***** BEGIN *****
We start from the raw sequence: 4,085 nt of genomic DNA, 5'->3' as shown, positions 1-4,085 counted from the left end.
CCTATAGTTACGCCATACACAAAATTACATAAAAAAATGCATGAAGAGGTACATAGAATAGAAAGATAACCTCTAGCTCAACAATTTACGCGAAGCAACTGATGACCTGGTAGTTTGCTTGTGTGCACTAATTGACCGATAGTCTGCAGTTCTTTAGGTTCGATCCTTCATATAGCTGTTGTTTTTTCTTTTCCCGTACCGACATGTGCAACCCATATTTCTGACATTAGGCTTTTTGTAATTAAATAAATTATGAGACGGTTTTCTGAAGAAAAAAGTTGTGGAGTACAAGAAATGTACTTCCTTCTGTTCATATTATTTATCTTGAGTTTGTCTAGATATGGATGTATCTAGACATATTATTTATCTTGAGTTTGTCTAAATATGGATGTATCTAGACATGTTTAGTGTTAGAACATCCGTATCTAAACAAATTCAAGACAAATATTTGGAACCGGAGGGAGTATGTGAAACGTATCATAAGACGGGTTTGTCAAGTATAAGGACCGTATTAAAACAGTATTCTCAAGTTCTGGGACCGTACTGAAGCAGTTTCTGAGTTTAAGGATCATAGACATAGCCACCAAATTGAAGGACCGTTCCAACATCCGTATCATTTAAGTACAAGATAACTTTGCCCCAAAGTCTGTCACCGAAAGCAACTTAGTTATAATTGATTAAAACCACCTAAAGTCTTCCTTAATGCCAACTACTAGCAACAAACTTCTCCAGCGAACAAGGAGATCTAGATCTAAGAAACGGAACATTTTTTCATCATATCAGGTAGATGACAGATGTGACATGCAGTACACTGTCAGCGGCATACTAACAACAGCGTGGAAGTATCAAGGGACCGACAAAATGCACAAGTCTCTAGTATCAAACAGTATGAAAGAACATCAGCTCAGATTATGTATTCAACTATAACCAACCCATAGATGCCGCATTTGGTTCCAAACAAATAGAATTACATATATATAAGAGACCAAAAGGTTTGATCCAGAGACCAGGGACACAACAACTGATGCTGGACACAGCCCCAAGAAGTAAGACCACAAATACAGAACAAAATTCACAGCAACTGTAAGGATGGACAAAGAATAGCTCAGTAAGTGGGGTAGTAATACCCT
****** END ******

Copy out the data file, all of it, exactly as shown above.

We start from the raw sequence: 4,085 nt of genomic DNA, 5'->3' as shown, positions 1-4,085 counted from the left end.
CCTATAGTTACGCCATACACAAAATTACATAAAAAAATGCATGAAGAGGTACATAGAATAGAAAGATAACCTCTAGCTCAACAATTTACGCGAAGCAACTGATGACCTGGTAGTTTGCTTGTGTGCACTAATTGACCGATAGTCTGCAGTTCTTTAGGTTCGATCCTTCATATAGCTGTTGTTTTTTCTTTTCCCGTACCGACATGTGCAACCCATATTTCTGACATTAGGCTTTTTGTAATTAAATAAATTATGAGACGGTTTTCTGAAGAAAAAAGTTGTGGAGTACAAGAAATGTACTTCCTTCTGTTCATATTATTTATCTTGAGTTTGTCTAGATATGGATGTATCTAGACATATTATTTATCTTGAGTTTGTCTAAATATGGATGTATCTAGACATGTTTAGTGTTAGAACATCCGTATCTAAACAAATTCAAGACAAATATTTGGAACCGGAGGGAGTATGTGAAACGTATCATAAGACGGGTTTGTCAAGTATAAGGACCGTATTAAAACAGTATTCTCAAGTTCTGGGACCGTACTGAAGCAGTTTCTGAGTTTAAGGATCATAGACATAGCCACCAAATTGAAGGACCGTTCCAACATCCGTATCATTTAAGTACAAGATAACTTTGCCCCAAAGTCTGTCACCGAAAGCAACTTAGTTATAATTGATTAAAACCACCTAAAGTCTTCCTTAATGCCAACTACTAGCAACAAACTTCTCCAGCGAACAAGGAGATCTAGATCTAAGAAACGGAACATTTTTTCATCATATCAGGTAGATGACAGATGTGACATGCAGTACACTGTCAGCGGCATACTAACAACAGCGTGGAAGTATCAAGGGACCGACAAAATGCACAAGTCTCTAGTATCAAACAGTATGAAAGAACATCAGCTCAGATTATGTATTCAACTATAACCAACCCATAGATGCCGCATTTGGTTCCAAACAAATAGAATTACATATATATAAGAGACCAAAAGGTTTGATCCAGAGACCAGGGACACAACAACTGATGCTGGACACAGCCCCAAGAAGTAAGACCACAAATACAGAACAAAATTCACAGCAACTGTAAGGATGGACAAAGAATAGCTCAGTAAGTGGGGTAGTAATACCCT